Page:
Apple has been ordered by a federal judge to allow iPhone software developers to point customers to their own websites to make in-app purchases. Previously, Apple required all these transactions to happen through its payment system. The change will prevent the iPhone-maker from collecting 15% to 30% of the revenue from transactions that go through developers’ direct payment systems.
This is the primary result of the Epic Games v. Apple lawsuit. And it’s exactly what Epic asked for in the first place.
Epic Games v. Apple is a big loss for Apple
Judge Yvonne Gonzalez Rogers handed down her ruling in the lawsuit on Friday. It wasn’t a total loss for Apple — she ruled that Apple did not violate antitrust law, and said specifically “success is not illegal.”
But she also ordered the huge change to the way iPhone apps handle in-app purchases. The judge wrote (in the stilted language of court rulings):
“Apple Inc. and its officers, agents, servants, employees, and any person in active concert or participation with them (“Apple”), are hereby permanently restrained and enjoined from prohibiting developers from (i) including in their apps and their metadata buttons, external links, or other calls to action that direct customers to purchasing mechanisms, in addition to In-App Purchasing and (il) communicating with customers through points of contact obtained voluntarily from customers through account registration within the app.”
Rogers signaled that she might make this exact ruling back in may.
Just what Epic Games originally asked for
The Epic Games v. Apple lawsuit was the result of Apple kicking the developer out of the App Store in 2020. Epic had added a direct payments system for in-app purchases to Fortnite, which was against App Store rules. This restriction was how Apple prevented all applications from using their own in-app payment systems, not just games.
Now that Judge Rogers ordered Apple to allow direct payment systems, it seems likely Epic Games and Fortnite will return to the App Store. The game developer wants back in — this week it asked to be let in after a Korean court made a similar ruling about in-app purchases. But the court injunction doesn’t go into effect until December 2021.
An Apple spokesperson gave Cult of Mac the company’s official response to the ruling:
“Today the Court has affirmed what we’ve known all along: the App Store is not in violation of antitrust law. As the Court recognized ‘success is not illegal!’ Apple faces rigorous competition in every segment in which we do business, and we believe customers and developers choose us because our products and services are the best in the world. We remain committed to ensuring the App Store is a safe and trusted marketplace that supports a thriving developer community and more than 2.1 million U.S. jobs, and where the rules apply equally to everyone.”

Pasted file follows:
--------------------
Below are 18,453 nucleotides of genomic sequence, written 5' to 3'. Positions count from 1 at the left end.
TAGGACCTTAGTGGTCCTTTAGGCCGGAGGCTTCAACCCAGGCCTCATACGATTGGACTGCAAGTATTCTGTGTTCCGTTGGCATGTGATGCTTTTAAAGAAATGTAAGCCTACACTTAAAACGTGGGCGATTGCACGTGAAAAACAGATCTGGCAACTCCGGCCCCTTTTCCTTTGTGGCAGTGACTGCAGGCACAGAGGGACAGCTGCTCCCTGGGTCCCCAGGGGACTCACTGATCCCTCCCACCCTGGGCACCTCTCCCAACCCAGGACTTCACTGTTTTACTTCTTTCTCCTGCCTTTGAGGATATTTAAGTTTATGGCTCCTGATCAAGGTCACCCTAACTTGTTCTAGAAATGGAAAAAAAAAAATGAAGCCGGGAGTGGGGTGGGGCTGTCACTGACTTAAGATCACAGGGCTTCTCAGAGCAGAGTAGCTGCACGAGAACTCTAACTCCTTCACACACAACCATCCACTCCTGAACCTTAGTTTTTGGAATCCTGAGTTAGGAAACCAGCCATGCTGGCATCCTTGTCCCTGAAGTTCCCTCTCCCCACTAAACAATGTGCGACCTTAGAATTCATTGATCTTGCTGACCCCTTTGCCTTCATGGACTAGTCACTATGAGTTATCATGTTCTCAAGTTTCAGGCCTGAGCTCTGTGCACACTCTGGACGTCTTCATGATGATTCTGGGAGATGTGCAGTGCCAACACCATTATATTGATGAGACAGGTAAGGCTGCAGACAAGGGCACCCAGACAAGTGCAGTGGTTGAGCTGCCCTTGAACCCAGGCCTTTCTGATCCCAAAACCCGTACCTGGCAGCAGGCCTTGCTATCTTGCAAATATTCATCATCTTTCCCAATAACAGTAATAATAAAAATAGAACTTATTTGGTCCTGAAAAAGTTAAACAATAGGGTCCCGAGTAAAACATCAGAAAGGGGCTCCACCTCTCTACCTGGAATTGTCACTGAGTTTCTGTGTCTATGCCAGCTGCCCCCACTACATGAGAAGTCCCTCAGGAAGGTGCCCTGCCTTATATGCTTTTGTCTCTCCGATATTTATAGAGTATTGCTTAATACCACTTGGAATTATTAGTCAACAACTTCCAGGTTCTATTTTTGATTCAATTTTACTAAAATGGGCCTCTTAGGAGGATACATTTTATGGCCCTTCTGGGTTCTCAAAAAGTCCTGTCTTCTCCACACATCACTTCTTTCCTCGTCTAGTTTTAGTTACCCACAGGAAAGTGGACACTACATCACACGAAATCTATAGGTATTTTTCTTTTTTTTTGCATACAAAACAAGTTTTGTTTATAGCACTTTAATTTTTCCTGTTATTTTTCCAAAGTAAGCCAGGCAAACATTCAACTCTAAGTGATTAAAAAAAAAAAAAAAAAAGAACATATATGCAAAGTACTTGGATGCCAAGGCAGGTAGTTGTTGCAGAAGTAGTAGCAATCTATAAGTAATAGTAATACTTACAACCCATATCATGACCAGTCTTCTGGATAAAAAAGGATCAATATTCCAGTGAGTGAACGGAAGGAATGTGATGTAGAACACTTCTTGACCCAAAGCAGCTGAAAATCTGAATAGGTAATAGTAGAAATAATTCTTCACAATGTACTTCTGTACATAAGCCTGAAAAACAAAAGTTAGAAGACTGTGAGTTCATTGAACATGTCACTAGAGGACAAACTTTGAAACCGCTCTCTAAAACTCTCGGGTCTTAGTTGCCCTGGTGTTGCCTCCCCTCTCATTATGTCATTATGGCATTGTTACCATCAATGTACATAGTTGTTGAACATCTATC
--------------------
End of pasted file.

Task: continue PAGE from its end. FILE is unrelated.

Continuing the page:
Despite Apple’s upbeat reaction, the change is likely to affect Apple’s bottom line. That’s why Apple shares have dropped over 2% in value since the ruling was announced. Previously, the iPhone-maker collected between 15% and 30% of the revenue from all in-app purchases. Now, developers will have the option to handle these transactions directly and pay Apple nothing.
It’s not known how many companies that create iPhone software will choose to set up their own payment systems. Certainly many large one will — many have them already for web sales. But smaller developers might stick with Apple’s system for in-app purchases, as it’s simpler for them.
While Apple didn’t say so in its official reaction, it’s almost certain to appeal this ruling.
Some devs want more
Not everyone agrees with Judge Rogers’ ruling that the App Store doesn’t violate antitrust law. There are still accusations that Apple’s rule that all iPhone software must to be sold through the App Store makes it a monopolist.
“Unfortunately, this court decision does nothing to address the real harm of Apple’s restrictive and monopolistic app store policies,” the organization Fight for the Future wrote in a statement. “As long as Apple maintains an authoritarian stranglehold over what software millions of people can and can’t run on their phones, the company will be actively helping repressive governments undermine human rights and censor apps used by journalists, dissidents, and vulnerable communities.”
This group was hoping the court ruling would force Apple to allow iPhone applications to be installed from any source, like Mac apps can. It didn’t happen, and Apple maintains that “sideloading” iOS software would lead to unacceptable levels of malware on iPhones.
Via: Marc Gurman